No jab, No job?
More than 30 per cent of large UK firms have signalled that staff may be asked for proof of vaccination before they can physically return to work. Karen Holden, CEO of A City Law Firm looks at the legal issues that could arise
Medical studies have started now to suggest being fully vaccinated makes it less likely you can transmit the virus or if you do it’s a lower level. As such many employees may feel safer when their colleagues have been vaccinated. However, how does any employer juggle those unhappy or anxious to have it, as presently it is not lawful to make having a vaccine mandatory. However, if the employee does not have a medical condition or is not refusing on grounds of a protected characteristic such as religion then can employers require them to have the vaccine for health and safety purposes – thus avoiding a claim?
This is possibly a good argument providing the employer can be confident there is no potential grounds for a discrimination claim so how far do they have to go?
Mandatory vaccinations are being made lawful in November 2021 for health care professionals, but not everyone. As such if employers choose to request/demand this, they will need to carefully scrutinise the employment regulations, along with insurance policies, staff policies and contractual terms very carefully.
The idea of vaccinations being mandatory is contentious and unprecedent. Prior to the pandemic, most employment solicitors would have advised against employers implementing mandatory vaccination policies. Particularly in respect of policies introduced retrospectively, as without consent this would be a unilateral variation of contract which ultimately could lead to a claim for unfair dismissal or breach of contract (subject to eligibility). So, will the government’s change to the law give employers the legal backing to do this or are employers left with guidance that could result in them dictating policies that can be challenged by its staff?
This is a confusing and challenging time for employers who are duty bound to offer a safe working environment whilst having concurrent obligations not to discriminate against or breach its staff contracts. In addition, employers are tasked with trying to juggle operations with staff isolating, some needing flexible working, some with genuine health concerns or vaccine worries. This makes amending their policies and processes extremely challenging whilst trying to navigate weekly legal announcements and being clear as to what is mandatory by law, what is guidance only or at the employer’s discretion.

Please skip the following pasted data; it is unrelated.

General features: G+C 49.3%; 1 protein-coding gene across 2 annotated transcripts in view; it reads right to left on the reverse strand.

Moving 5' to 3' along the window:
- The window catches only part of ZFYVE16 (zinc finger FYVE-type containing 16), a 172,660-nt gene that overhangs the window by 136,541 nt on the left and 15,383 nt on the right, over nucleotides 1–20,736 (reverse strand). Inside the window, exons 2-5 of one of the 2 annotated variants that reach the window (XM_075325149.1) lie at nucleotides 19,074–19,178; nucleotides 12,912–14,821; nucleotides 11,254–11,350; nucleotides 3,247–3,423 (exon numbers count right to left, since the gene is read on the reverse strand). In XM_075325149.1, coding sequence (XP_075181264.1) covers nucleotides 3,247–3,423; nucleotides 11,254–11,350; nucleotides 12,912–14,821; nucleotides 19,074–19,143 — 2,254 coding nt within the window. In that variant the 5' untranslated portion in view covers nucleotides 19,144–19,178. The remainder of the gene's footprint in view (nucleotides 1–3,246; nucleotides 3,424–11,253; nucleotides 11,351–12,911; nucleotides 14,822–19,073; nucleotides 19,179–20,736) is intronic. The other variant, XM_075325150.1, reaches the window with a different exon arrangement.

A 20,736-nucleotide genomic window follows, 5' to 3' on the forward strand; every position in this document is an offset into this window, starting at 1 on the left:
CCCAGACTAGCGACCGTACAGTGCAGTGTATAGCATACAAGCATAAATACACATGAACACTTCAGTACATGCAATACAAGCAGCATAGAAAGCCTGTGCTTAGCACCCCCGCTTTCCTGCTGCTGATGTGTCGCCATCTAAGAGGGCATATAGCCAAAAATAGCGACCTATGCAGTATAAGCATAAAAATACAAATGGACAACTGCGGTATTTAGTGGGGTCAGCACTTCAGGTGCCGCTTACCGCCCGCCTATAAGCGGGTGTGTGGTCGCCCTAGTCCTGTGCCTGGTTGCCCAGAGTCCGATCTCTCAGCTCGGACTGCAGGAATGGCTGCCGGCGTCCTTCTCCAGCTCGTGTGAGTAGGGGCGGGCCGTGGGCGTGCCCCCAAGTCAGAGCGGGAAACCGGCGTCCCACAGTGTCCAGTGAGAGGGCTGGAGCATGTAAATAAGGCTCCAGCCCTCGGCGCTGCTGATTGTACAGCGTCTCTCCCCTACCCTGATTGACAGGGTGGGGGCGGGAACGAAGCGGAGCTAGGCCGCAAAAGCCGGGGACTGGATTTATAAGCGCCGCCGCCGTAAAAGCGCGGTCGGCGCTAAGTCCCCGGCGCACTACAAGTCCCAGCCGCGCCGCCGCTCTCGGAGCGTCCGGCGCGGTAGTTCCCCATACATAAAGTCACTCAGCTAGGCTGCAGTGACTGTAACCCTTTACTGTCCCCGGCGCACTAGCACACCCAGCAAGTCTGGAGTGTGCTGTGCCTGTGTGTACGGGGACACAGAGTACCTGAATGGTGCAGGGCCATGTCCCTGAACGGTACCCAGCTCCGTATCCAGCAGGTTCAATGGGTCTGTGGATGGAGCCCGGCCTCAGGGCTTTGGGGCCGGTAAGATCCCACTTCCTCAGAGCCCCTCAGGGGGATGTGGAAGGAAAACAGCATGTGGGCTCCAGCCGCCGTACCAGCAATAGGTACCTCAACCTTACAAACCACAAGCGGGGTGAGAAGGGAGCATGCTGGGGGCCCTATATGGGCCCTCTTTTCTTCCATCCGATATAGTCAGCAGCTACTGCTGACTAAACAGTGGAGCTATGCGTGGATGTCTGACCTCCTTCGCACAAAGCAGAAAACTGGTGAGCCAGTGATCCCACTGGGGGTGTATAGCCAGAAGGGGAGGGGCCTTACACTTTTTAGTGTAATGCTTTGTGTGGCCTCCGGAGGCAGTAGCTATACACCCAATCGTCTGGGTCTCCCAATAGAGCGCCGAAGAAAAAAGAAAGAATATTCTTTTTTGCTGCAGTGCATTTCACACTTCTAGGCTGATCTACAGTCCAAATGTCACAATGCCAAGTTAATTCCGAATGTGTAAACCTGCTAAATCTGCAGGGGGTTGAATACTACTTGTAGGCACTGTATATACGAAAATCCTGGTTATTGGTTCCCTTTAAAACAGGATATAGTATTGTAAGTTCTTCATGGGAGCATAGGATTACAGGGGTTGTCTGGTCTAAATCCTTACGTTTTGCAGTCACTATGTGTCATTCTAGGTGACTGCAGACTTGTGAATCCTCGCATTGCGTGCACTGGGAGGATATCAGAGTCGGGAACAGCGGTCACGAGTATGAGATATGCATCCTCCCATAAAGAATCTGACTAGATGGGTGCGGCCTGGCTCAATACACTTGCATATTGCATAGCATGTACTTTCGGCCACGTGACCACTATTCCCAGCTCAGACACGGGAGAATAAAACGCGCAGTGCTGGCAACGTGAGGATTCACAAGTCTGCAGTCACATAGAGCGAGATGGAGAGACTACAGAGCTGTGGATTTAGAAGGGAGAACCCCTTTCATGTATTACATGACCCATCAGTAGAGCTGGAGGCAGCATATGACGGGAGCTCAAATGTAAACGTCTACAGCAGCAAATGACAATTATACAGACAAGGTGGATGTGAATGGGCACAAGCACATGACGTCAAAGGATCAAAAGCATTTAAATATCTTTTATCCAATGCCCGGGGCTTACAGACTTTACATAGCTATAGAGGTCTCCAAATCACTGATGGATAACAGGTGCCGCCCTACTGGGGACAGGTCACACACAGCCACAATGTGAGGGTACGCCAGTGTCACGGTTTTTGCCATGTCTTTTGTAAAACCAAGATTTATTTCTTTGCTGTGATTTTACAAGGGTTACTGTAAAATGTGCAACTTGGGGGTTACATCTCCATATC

The primary issue is that forcing staff to have the vaccine could lead to claims for discrimination under the Equality Act 2006. If the employer were to introduce a policy that contravenes one of the protected characteristics of age, disability, gender reassignment, marriage and civil partnership, pregnancy and maternity, race, religion or belief, sex or sexual orientation, the employee may be eligible to bring a claim in the employment tribunal. There are also major concerns about whether an employee would be eligible to bring a personal injury claim, in the event that they received the vaccine to retain their job, and it caused a medical issue, such as a serious injury or allergic reaction, or in the event that a mother is pregnant, led to the loss of a baby. In either circumstance, would the employer be held liable?
If such legislation were to be introduced, and an employee were to object to mandatory vaccination under one of the protected characteristics noted above, would they need to ground this objection in evidence? Would the employee be required to sign a medical waiver, or disclose all medical conditions to the employer and would it need to be signed off by a medical practitioner?
It is worth noting that the manufacturers of the vaccine will not face any civil liability for effects claims. Also, the government have added the COVID vaccine to their vaccine damage payment scheme, which awards benefits to individuals who have suffered adverse effects from various vaccines. Is this the way the government will protect employers and employees?
Will this apply to only client facing employees or those that attend people’s homes? There will be lots of challenges facing the government to set this all out, but employers will be the ones bearing the risks at this moment in time, until such time as legislative changes are made. Employers will need to update their policies and contracts by reviewing the rules extremely carefully, and consider training its HR staff to handle these matters. They will also need to consider their insurance policy terms to ensure they are suitably covered against any claims.
STEPS TO TAKE
If the employer seeks consent, it can arrange vaccination appointments for employees, but they need to be careful that they do not treat individuals less favourably if they refuse to consent to vaccine uptake say for example, if an employee is disabled as then they are still opening themselves up to a potential claim.
The first steps employers should take is to audit their employment contracts and staff policies; update and create new documents, if necessary, in line with current government regulations. Make sure these are accessible to all staff and are done in a way that is not discriminatory. Any concerns by staff should be addressed sensitively and promptly. The key is transparency, clear rules and training with clear communication provided by senior members of staff to avoid confusion or concern.